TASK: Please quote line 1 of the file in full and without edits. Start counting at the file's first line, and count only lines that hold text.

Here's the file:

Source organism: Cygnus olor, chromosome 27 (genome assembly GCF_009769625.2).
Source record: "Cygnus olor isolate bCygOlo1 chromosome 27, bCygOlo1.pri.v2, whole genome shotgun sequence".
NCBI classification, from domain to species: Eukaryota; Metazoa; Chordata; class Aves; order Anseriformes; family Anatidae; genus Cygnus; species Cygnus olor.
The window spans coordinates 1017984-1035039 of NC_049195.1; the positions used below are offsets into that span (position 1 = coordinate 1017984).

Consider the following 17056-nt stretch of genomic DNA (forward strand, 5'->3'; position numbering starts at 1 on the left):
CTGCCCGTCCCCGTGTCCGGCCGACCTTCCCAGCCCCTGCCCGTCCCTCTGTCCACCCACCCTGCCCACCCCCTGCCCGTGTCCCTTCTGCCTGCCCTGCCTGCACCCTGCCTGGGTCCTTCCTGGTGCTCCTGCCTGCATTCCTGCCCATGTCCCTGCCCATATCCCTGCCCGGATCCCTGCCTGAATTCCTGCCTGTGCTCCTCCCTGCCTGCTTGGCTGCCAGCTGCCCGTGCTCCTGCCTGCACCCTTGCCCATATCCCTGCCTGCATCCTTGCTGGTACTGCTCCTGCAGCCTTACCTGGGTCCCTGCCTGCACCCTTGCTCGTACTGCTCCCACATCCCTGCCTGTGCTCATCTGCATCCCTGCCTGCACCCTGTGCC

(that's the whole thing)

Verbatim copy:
Source organism: Cygnus olor, chromosome 27 (genome assembly GCF_009769625.2).